Book Review: The Wilton Bay Chronicles by Ian MacRae

Let’s get the disclaimer out of the way first:  I received a copy of this book in exchange for an honest review.

I honestly had no idea what to expect going into the reading The Wilton Bay Chronicles by Ian MacRae.  It was offered to me due to my appreciation of Hell’s Super by Mark Cain, so I went in expecting something a bit more overtly comedic.  This wasn’t the case.

Not to say that this book isn’t humorous, it’s just not entirely upfront about it.

This book takes a sideways glance at religion in the world today.  It’s mostly honest, mostly fair, but ultimately shows how absolutely ridiculous the world surrounding our spiritual health really can be.  And MacRae seems to leave no stone unturned in his novel about the town of Wilton Bay.  We get Catholics, Wiccans, Muslims, and even a brief glimpse at some Hare Krishnas.  Okay, well, obviously not everyone gets in there.  There aren’t any Baha’is or Hindus or really much of real Eastern religious groups shown (although Doc Rock encapsulates a few of these ideas). But that’s probably the point.

You see, MacRae gets right down to the nitty gritty of what’s wrong with western religion of today, in that it’s a competition.  Revolving the story around two competing radio stations, we get a good idea of how religion has become big business and that they operate very similar to any corporation that needs to please its stockholders.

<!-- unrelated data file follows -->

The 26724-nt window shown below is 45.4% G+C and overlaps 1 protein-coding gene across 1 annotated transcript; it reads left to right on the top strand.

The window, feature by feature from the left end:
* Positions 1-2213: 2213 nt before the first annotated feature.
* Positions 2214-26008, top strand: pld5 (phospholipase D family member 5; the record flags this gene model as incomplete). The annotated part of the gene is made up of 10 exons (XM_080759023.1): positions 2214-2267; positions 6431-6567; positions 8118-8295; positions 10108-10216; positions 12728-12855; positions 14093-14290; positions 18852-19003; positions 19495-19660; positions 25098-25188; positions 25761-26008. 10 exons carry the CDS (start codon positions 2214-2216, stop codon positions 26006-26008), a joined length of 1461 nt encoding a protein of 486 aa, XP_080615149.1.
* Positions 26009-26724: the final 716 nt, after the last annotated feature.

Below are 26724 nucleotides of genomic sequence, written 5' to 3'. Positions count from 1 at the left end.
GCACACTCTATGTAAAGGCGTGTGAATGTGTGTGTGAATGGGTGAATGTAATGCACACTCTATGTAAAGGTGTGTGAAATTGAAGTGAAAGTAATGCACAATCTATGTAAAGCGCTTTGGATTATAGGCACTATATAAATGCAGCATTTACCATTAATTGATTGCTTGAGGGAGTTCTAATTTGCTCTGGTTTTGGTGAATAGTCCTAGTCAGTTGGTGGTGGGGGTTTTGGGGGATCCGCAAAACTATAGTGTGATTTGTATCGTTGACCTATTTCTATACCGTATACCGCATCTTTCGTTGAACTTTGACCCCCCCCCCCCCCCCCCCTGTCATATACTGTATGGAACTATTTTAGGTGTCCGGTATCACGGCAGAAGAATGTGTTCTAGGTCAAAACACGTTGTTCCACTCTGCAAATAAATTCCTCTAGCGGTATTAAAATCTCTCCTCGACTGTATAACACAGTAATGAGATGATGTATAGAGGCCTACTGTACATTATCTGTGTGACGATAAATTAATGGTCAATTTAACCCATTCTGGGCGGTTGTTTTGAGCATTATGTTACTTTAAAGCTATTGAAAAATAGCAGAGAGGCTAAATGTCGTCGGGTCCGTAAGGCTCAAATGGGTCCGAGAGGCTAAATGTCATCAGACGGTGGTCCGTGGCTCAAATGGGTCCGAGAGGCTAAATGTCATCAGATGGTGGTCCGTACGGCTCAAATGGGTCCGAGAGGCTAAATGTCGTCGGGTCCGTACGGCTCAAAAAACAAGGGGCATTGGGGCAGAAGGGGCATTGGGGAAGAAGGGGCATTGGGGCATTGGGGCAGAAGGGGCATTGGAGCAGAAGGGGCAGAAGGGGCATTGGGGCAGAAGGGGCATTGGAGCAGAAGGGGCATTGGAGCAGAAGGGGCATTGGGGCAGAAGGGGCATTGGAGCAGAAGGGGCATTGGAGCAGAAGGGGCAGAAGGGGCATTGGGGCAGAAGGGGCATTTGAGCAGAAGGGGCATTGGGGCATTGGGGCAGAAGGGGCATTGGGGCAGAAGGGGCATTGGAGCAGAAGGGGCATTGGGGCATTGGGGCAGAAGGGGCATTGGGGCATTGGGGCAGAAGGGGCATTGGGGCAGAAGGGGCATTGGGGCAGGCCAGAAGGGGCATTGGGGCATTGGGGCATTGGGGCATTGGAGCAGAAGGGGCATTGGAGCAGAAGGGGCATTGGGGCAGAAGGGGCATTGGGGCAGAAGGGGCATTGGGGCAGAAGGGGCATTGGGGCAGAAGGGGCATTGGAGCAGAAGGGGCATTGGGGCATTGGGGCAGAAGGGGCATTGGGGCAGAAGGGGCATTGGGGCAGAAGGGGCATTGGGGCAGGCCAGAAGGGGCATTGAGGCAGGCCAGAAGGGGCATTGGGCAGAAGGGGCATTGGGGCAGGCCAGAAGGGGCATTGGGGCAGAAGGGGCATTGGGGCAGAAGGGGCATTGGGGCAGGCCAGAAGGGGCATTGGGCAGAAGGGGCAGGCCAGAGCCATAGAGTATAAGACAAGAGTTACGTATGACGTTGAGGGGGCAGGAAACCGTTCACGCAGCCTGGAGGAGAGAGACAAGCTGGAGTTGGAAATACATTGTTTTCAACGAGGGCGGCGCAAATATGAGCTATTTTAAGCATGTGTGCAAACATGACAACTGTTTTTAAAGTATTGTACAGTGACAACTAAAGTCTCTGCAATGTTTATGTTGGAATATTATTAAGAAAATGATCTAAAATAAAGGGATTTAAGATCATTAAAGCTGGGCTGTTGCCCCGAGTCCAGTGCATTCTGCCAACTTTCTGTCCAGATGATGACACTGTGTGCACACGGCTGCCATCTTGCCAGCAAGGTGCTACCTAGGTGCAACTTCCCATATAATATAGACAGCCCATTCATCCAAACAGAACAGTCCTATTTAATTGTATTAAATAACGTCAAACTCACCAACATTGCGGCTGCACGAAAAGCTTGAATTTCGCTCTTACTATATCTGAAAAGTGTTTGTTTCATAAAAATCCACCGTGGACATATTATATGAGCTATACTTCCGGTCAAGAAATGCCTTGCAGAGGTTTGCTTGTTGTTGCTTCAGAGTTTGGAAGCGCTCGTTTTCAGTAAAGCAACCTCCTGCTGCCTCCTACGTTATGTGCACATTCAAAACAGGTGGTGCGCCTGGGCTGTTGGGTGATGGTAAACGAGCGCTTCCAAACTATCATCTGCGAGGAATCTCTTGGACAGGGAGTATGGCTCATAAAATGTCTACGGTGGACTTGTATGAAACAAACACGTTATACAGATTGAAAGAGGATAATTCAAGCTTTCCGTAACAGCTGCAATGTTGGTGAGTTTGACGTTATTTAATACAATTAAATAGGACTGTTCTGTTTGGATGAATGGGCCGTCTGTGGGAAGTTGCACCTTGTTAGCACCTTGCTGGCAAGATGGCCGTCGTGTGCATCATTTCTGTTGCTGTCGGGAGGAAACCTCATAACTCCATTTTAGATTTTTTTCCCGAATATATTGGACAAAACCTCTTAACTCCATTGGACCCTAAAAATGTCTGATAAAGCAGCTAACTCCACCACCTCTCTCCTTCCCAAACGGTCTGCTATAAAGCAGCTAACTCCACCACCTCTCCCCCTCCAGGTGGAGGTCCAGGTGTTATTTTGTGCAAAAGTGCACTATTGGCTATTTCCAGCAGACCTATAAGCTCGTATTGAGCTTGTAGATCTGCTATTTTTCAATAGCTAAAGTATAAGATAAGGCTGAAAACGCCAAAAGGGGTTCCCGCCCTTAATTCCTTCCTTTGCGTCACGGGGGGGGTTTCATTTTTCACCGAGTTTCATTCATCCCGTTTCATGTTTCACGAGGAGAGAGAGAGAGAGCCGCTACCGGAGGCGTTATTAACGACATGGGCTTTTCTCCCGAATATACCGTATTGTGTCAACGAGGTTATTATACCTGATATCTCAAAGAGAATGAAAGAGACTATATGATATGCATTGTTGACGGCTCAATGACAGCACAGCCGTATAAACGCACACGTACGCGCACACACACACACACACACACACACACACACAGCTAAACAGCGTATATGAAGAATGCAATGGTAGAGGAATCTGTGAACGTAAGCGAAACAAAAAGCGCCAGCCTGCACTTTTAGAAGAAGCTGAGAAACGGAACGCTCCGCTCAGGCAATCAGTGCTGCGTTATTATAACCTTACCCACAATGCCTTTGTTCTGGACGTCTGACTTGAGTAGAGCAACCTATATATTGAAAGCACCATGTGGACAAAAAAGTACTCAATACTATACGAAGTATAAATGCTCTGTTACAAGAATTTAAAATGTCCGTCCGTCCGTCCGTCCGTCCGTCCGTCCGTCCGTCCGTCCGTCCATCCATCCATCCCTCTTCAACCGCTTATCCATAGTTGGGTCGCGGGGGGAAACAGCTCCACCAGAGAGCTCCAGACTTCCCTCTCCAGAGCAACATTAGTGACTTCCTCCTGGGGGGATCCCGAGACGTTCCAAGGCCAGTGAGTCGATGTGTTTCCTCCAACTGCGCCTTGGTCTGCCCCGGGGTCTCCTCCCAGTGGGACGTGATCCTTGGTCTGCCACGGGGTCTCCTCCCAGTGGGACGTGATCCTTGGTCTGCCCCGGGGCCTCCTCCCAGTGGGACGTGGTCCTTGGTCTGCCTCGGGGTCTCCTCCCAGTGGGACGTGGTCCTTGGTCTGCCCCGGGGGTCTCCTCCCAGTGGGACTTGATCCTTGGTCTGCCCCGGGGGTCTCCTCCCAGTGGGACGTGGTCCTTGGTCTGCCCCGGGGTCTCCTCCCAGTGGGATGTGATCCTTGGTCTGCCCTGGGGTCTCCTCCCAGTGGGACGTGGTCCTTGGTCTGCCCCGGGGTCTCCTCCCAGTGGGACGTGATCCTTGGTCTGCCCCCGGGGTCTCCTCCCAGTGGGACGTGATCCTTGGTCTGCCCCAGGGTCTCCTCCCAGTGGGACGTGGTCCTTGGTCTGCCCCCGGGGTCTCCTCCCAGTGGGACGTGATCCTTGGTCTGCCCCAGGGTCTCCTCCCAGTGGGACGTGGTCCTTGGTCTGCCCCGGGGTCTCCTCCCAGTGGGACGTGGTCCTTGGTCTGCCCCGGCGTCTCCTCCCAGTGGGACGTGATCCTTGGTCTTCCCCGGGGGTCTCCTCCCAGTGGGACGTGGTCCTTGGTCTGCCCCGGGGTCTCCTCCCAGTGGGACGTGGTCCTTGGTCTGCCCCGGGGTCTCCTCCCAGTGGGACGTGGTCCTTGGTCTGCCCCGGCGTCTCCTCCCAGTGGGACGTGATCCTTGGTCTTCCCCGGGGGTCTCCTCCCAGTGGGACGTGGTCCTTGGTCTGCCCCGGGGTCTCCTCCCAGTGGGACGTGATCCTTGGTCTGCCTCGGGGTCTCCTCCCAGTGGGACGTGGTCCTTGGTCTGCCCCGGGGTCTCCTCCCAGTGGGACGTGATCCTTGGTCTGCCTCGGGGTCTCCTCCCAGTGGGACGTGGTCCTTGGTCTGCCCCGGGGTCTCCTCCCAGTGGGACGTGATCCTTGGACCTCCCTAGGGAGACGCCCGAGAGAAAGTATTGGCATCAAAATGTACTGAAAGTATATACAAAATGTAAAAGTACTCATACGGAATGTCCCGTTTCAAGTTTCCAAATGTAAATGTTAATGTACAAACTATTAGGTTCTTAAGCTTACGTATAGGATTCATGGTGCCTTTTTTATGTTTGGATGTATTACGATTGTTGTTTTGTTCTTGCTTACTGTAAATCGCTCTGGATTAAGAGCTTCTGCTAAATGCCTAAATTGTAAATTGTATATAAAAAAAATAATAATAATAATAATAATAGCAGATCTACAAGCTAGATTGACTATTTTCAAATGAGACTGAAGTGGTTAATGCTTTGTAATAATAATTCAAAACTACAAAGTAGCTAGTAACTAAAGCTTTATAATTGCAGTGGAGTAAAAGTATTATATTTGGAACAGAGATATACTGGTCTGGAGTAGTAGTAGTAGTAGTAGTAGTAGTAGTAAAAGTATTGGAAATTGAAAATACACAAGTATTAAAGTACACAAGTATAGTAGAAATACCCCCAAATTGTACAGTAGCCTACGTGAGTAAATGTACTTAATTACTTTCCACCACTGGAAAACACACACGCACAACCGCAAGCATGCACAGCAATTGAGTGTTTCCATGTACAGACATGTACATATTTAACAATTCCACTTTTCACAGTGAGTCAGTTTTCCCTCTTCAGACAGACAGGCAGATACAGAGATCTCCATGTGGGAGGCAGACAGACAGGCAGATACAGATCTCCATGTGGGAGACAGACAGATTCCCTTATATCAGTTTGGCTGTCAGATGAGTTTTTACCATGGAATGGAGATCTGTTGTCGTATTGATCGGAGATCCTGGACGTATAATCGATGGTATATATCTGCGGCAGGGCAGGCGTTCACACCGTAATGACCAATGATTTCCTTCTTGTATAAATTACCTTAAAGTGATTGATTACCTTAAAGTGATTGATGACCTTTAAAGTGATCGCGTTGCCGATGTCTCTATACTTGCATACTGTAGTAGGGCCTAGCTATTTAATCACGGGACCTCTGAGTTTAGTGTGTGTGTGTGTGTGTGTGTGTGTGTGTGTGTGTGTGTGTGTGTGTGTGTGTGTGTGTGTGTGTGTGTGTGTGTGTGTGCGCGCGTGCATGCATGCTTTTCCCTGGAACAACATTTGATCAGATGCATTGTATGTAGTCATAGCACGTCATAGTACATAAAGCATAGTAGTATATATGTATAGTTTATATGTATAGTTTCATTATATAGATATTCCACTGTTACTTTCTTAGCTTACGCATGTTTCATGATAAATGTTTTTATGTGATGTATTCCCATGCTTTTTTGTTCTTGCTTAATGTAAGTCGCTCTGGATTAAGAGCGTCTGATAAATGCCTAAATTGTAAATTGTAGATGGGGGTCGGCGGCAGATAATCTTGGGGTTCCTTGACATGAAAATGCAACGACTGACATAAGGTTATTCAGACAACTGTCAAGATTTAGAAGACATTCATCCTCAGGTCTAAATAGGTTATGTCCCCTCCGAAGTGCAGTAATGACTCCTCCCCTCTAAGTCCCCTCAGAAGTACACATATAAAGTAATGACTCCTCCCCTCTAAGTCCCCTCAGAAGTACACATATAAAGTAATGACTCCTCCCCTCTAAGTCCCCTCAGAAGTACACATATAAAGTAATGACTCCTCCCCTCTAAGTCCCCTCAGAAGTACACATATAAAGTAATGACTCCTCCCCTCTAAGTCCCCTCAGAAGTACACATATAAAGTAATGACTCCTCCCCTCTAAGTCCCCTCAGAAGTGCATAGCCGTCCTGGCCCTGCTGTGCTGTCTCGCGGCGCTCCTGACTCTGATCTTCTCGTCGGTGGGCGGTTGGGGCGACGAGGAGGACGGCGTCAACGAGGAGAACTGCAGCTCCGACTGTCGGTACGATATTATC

Yet, with all this commentary, at its heart, The Wilton Bay Chronicles is more of a coming of age story for an entire town.  Sure, by the end things aren’t really all that much better, but you get the idea that at least a few people learned something.

I wouldn’t say that this is a fast read.  Like talk radio itself, this book seems to spend most of its time simmering, causing the reader to wonder what the point is, although the read itself may be enjoyable.  And outside of the commentary, I’m not sure there is much of a point.  It seems to be a funny slice of life piece, showcasing what the world of religion can really be like when it truly collides.

And that’s what’s really great about it.  That simmering quality means that you can keep coming back to it, no matter how slowly you read, and still immediately get back into the right mindset of the folks of Wilton Bay, almost like the ongoing tales of Lake Woebegon.

If you’re looking for a light easy read that will make you think, this is definitely a worthwhile one for you.

Buy it now!


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